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David Foster Wallace, author, dies at 46

”Infinite Jest” and ” A Supposedly Fun Thing I’ll Never Do Again” author’s body found at his home, police tell the Associated Press

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David Foster Wallace
Janette Beckman/Retna Ltd.

David Foster Wallace, author of the acclaimed novel Infinite Jest and the nonfiction collection A Supposedly Fun Thing I’ll Never Do Again, was found dead in his home Friday night. Wallace’s wife found her husband had hanged himself, according to the Associated Press, citing a records clerk with the Claremont, Calif., police.

Infinite Jest became a literary sensation in 1996, nine years after Wallace published his first novel, The Broom of the System. He followed that with Supposedly Fun Thing, which earned a place on EW’s list of the best books of the past 25 years in June 2008 (we called the collection ”virtuosic,” singling out its blistering title essay about taking a Caribbean cruise). John Krasinski, costar of The Office, wrote and is directing a film adaptation of Wallace’s short-story collection Brief Interviews With Hideous Men.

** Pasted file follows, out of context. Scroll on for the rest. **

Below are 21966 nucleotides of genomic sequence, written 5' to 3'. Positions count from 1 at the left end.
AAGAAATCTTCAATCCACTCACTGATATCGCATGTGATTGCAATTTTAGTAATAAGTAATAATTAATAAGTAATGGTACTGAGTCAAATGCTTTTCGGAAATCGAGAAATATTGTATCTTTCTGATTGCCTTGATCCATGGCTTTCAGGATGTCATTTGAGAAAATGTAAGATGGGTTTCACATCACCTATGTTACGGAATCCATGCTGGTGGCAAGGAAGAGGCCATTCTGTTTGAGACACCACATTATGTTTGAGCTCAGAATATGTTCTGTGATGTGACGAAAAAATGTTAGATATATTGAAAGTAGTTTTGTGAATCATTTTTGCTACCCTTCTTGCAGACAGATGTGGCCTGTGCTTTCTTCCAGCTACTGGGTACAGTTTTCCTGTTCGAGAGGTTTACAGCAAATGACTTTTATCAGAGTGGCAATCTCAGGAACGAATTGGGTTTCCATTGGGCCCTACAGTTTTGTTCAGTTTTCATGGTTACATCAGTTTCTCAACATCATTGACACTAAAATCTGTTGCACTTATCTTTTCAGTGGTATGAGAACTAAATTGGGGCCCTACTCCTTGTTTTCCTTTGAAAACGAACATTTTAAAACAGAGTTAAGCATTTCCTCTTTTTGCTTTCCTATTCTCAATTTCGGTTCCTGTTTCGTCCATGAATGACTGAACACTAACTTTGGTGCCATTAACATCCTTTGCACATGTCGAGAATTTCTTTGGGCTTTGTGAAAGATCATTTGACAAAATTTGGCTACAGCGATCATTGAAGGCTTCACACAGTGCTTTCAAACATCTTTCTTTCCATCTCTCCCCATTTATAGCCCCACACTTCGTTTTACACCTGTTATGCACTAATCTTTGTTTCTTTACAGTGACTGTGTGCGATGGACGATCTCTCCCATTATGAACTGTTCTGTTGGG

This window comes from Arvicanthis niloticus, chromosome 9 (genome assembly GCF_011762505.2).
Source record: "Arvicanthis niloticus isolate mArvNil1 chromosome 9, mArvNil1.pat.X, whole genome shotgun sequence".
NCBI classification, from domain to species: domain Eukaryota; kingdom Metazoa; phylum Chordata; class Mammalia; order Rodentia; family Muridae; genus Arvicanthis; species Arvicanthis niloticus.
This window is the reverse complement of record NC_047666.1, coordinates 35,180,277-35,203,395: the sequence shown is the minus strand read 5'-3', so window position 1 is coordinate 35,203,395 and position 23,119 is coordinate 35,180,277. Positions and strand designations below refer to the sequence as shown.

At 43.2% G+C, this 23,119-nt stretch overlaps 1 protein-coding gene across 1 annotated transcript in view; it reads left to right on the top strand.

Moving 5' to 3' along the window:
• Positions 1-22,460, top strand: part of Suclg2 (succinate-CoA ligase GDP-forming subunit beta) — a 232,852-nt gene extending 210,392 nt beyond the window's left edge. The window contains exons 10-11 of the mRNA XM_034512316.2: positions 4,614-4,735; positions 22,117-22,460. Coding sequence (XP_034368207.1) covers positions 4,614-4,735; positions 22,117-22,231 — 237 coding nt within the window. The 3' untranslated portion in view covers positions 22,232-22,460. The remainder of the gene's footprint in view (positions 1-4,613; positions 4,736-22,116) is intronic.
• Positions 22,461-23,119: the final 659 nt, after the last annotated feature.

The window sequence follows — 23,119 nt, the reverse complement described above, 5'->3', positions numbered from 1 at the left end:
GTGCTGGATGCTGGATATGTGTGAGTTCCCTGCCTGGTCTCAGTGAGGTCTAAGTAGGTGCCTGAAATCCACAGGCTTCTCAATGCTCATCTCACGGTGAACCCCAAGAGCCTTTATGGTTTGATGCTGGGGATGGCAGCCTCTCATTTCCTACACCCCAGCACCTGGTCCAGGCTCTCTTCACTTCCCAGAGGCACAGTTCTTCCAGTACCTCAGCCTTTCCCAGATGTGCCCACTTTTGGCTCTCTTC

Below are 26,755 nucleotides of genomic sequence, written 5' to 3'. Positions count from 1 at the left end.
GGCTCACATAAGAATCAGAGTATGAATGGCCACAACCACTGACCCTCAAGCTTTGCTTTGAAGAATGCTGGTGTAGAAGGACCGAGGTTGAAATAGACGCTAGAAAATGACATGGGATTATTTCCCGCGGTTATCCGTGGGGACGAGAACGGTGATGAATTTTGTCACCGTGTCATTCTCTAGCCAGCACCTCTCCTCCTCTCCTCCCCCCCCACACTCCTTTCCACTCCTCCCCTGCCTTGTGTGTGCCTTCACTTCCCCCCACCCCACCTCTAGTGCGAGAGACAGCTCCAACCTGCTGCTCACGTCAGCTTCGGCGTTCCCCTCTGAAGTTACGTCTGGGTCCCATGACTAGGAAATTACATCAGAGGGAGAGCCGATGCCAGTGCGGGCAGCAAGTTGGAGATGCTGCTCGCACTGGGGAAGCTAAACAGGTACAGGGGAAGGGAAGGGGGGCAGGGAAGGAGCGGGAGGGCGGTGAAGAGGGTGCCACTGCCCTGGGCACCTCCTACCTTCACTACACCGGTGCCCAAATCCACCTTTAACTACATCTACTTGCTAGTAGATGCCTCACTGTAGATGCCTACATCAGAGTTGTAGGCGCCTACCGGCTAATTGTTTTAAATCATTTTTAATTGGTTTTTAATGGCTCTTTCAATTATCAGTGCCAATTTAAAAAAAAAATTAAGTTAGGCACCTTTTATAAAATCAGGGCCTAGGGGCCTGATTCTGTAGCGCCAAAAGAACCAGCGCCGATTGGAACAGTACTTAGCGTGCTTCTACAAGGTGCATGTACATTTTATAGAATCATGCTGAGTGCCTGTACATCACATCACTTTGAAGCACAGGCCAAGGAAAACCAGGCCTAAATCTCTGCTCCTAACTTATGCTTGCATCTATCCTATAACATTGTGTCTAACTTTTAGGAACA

His byline was familiar to magazine readers as well, with his short stories and essays appearing in the New Yorker, Esquire, GQ, Premiere, and more. Wallace received a genius grant from the MacArthur Foundation in 1997, and was a tenured professor of English and creative writing at Pomona College, a position he accepted in 2002.

To post your own thoughts, read our PopWatch tribute to Wallace, and check back at EW.com for more details as they become available.

From the EW archive:
David Foster Wallace: A ‘Brief Interview’
Best Books Since ’83: A Supposedly Fun Thing I’ll Never Do Again: Essays and Arguments
Book Review: A Supposedly Fun Thing I’ll Never Do Again: Essays and Arguments
Book Review: Consider the Lobster
Infinite Jest: Too Much of a Good Thing?
John Krasinski on getting permission to adapt David Foster Wallace’s Brief Interviews With Hideous Men

David Foster Wallace reads at Harper’s 150th Anniversary (May 25, 2000):

Around the Web:
A transcription of David Foster Wallace’s 2005 Kenyon Commencement Address (May 21, 2005)
Links to David Foster Wallace essays at the Emdashes blog

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